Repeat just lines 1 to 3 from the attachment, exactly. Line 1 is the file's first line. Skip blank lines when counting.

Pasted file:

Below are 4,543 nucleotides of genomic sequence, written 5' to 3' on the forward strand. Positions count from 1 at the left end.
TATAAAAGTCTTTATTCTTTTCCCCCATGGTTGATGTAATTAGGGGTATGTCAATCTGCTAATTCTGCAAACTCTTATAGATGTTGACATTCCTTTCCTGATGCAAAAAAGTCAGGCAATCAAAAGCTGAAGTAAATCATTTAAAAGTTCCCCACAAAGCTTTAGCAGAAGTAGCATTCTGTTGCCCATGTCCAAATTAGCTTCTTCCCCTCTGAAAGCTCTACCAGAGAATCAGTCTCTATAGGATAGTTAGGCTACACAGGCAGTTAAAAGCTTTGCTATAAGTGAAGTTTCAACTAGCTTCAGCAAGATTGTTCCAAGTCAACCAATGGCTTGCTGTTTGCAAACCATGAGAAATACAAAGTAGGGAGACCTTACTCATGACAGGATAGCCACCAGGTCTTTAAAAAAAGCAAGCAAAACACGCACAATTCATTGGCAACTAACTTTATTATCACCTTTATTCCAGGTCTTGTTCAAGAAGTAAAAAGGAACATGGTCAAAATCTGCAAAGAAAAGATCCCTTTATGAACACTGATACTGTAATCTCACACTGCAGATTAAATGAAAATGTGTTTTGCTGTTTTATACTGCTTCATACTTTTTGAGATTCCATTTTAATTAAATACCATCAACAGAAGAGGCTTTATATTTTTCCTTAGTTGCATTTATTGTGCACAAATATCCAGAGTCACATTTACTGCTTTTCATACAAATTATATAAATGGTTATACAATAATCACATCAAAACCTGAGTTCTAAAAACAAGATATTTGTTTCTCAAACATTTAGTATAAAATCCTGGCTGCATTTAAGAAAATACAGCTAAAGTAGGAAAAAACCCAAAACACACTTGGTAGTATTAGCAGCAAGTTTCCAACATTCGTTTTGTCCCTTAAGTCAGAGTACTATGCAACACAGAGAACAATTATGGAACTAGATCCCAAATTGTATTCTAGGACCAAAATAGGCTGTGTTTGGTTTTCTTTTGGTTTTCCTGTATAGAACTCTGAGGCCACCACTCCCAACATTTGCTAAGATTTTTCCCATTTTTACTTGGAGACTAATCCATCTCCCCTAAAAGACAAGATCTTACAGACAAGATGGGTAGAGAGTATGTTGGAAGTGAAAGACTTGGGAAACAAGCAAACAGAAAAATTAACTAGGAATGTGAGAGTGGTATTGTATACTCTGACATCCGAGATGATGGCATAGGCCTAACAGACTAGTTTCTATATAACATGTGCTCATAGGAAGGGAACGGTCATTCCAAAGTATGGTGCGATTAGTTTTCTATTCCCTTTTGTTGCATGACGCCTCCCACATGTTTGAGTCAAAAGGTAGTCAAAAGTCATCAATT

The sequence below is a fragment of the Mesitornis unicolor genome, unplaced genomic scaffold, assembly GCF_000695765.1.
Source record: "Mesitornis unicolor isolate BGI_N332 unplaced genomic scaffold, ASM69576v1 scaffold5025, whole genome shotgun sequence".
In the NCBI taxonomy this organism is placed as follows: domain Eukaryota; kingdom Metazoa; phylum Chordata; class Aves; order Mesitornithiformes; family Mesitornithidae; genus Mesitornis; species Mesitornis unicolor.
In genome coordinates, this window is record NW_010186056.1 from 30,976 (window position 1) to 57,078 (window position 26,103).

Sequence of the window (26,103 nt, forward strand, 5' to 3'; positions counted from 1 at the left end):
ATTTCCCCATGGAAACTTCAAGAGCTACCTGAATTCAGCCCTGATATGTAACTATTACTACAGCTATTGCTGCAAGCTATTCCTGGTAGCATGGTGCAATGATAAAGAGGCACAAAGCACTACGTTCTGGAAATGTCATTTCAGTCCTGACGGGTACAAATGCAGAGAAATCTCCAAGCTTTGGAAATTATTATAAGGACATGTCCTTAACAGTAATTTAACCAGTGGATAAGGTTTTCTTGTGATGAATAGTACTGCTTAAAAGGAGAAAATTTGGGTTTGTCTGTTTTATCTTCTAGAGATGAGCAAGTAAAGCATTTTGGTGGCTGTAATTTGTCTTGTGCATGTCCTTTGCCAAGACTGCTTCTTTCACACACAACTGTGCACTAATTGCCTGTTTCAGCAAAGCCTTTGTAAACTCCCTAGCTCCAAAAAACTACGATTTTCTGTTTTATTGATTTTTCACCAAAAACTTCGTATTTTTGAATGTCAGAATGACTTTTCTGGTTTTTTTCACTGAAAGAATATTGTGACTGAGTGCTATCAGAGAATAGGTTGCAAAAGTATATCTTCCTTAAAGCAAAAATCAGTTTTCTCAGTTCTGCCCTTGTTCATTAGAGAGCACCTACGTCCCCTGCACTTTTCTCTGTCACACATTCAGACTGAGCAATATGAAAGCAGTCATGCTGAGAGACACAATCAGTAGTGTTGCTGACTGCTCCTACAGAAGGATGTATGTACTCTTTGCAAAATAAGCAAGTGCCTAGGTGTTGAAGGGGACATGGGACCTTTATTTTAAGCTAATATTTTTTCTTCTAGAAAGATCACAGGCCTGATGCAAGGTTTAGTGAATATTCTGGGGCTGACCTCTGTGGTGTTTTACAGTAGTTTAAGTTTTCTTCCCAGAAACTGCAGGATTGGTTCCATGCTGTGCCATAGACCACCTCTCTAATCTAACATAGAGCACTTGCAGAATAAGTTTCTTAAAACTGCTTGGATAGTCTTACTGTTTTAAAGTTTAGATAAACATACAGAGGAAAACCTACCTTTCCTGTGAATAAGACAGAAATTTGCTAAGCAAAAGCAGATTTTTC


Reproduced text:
Below are 4,543 nucleotides of genomic sequence, written 5' to 3' on the forward strand. Positions count from 1 at the left end.
TATAAAAGTCTTTATTCTTTTCCCCCATGGTTGATGTAATTAGGGGTATGTCAATCTGCTAATTCTGCAAACTCTTATAGATGTTGACATTCCTTTCCTGATGCAAAAAAGTCAGGCAATCAAAAGCTGAAGTAAATCATTTAAAAGTTCCCCACAAAGCTTTAGCAGAAGTAGCATTCTGTTGCCCATGTCCAAATTAGCTTCTTCCCCTCTGAAAGCTCTACCAGAGAATCAGTCTCTATAGGATAGTTAGGCTACACAGGCAGTTAAAAGCTTTGCTATAAGTGAAGTTTCAACTAGCTTCAGCAAGATTGTTCCAAGTCAACCAATGGCTTGCTGTTTGCAAACCATGAGAAATACAAAGTAGGGAGACCTTACTCATGACAGGATAGCCACCAGGTCTTTAAAAAAAGCAAGCAAAACACGCACAATTCATTGGCAACTAACTTTATTATCACCTTTATTCCAGGTCTTGTTCAAGAAGTAAAAAGGAACATGGTCAAAATCTGCAAAGAAAAGATCCCTTTATGAACACTGATACTGTAATCTCACACTGCAGATTAAATGAAAATGTGTTTTGCTGTTTTATACTGCTTCATACTTTTTGAGATTCCATTTTAATTAAATACCATCAACAGAAGAGGCTTTATATTTTTCCTTAGTTGCATTTATTGTGCACAAATATCCAGAGTCACATTTACTGCTTTTCATACAAATTATATAAATGGTTATACAATAATCACATCAAAACCTGAGTTCTAAAAACAAGATATTTGTTTCTCAAACATTTAGTATAAAATCCTGGCTGCATTTAAGAAAATACAGCTAAAGTAGGAAAAAACCCAAAACACACTTGGTAGTATTAGCAGCAAGTTTCCAACATTCGTTTTGTCCCTTAAGTCAGAGTACTATGCAACACAGAGAACAATTATGGAACTAGATCCCAAATTGTATTCTAGGACCAAAATAGGCTGTGTTTGGTTTTCTTTTGGTTTTCCTGTATAGAACTCTGAGGCCACCACTCCCAACATTTGCTAAGATTTTTCCCATTTTTACTTGGAGACTAATCCATCTCCCCTAAAAGACAAGATCTTACAGACAAGATGGGTAGAGAGTATGTTGGAAGTGAAAGACTTGGGAAACAAGCAAACAGAAAAATTAACTAGGAATGTGAGAGTGGTATTGTATACTCTGACATCCGAGATGATGGCATAGGCCTAACAGACTAGTTTCTATATAACATGTGCTCATAGGAAGGGAACGGTCATTCCAAAGTATGGTGCGATTAGTTTTCTATTCCCTTTTGTTGCATGACGCCTCCCACATGTTTGAGTCAAAAGGTAGTCAAAAGTCATCAATT

The sequence below is a fragment of the Mesitornis unicolor genome, unplaced genomic scaffold, assembly GCF_000695765.1.